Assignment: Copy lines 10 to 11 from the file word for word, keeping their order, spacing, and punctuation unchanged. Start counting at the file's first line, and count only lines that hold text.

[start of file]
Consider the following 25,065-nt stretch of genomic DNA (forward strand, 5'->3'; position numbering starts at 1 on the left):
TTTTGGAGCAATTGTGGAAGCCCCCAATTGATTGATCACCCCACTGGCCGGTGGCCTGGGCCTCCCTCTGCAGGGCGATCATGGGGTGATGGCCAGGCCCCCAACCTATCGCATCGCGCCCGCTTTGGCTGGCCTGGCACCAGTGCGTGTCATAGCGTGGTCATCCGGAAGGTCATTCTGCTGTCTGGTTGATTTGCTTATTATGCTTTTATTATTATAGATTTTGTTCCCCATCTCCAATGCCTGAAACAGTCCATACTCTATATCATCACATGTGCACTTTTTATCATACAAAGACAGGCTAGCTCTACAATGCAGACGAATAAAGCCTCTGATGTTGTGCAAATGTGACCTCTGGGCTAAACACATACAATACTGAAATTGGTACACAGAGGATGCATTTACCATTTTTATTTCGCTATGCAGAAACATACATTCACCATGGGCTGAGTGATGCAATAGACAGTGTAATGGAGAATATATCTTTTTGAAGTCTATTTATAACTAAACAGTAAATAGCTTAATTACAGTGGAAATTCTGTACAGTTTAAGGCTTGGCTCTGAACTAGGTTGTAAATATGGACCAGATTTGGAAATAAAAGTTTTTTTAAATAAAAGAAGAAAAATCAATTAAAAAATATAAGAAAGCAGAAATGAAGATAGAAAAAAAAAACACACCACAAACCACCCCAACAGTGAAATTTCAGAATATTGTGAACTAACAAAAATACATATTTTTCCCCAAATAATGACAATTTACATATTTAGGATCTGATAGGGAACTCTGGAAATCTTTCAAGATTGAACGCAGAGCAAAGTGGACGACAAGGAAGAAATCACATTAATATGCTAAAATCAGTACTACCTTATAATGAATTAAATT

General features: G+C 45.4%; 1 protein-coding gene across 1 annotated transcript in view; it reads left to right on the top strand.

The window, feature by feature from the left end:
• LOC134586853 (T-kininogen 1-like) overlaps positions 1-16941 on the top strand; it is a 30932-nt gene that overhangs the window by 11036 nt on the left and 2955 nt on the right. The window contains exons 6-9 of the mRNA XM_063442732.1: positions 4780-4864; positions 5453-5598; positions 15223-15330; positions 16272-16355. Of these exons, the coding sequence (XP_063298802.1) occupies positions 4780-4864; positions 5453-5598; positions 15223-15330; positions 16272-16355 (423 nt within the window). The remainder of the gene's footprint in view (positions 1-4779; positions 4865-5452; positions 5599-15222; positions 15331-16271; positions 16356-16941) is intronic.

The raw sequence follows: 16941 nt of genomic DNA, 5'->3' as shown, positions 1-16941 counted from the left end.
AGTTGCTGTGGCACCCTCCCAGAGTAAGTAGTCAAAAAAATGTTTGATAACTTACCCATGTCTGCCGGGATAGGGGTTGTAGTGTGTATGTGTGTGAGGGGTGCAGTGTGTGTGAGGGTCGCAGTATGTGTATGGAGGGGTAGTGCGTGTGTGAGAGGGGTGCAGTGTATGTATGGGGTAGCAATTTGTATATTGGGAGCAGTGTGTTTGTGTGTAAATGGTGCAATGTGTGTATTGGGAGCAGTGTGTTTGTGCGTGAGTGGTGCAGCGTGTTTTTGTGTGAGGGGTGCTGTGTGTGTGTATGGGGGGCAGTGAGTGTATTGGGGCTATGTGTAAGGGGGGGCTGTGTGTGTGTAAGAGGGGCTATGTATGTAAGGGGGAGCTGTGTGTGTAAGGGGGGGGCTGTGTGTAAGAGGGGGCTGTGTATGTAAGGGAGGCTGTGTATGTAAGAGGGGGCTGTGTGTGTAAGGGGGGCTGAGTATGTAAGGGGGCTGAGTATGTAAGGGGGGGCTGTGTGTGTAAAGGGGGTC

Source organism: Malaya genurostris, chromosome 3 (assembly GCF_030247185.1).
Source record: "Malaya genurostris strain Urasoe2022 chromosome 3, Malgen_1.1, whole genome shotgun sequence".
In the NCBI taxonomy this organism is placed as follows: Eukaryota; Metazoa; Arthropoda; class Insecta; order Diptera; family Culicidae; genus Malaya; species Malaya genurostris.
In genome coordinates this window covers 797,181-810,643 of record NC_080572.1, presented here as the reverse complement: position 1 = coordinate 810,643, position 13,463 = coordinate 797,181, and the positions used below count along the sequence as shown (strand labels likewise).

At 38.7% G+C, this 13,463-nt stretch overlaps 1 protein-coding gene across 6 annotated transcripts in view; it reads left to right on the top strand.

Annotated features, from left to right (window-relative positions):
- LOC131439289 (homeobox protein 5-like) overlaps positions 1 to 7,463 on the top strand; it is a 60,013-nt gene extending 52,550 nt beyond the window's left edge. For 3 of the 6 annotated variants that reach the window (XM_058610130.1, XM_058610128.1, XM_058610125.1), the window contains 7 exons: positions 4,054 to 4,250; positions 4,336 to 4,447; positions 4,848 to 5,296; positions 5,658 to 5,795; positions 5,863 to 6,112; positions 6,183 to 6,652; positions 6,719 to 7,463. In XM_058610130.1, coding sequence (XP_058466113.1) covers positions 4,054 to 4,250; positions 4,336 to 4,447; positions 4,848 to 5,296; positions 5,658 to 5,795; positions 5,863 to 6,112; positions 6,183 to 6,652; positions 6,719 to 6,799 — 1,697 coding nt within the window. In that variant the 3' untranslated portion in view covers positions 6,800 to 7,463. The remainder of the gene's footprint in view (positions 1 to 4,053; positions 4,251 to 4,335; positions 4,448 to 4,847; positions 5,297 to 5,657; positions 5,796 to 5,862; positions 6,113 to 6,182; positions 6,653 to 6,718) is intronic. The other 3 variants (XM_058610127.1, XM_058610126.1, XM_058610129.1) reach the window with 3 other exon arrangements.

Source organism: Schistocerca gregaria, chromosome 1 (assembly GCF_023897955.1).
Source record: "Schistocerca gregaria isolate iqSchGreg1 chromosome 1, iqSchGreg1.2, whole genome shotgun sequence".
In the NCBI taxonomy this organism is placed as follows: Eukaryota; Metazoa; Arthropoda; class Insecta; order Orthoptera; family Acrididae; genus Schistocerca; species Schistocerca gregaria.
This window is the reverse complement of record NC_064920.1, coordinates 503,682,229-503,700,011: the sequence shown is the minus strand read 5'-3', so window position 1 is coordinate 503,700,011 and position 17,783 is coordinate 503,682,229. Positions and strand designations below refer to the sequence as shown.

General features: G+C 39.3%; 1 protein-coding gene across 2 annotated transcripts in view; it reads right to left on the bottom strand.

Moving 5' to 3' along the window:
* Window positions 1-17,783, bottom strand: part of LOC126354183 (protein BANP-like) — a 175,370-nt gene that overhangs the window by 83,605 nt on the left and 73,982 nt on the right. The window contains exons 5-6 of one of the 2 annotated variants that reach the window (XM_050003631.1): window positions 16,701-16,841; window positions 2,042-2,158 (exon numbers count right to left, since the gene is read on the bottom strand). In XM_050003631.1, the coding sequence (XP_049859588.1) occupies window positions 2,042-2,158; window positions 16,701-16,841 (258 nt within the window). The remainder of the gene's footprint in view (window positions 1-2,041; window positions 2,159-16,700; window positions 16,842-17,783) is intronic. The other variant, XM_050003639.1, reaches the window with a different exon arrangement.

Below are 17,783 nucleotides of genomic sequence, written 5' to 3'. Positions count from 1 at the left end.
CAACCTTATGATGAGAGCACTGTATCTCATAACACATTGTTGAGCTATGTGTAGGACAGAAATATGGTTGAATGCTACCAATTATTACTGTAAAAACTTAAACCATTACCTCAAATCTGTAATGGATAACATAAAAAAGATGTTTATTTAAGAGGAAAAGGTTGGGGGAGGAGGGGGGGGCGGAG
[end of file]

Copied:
In the NCBI taxonomy this organism is placed as follows: Eukaryota; Metazoa; Arthropoda; class Insecta; order Diptera; family Culicidae; genus Malaya; species Malaya genurostris.
In genome coordinates this window covers 797,181-810,643 of record NC_080572.1, presented here as the reverse complement: position 1 = coordinate 810,643, position 13,463 = coordinate 797,181, and the positions used below count along the sequence as shown (strand labels likewise).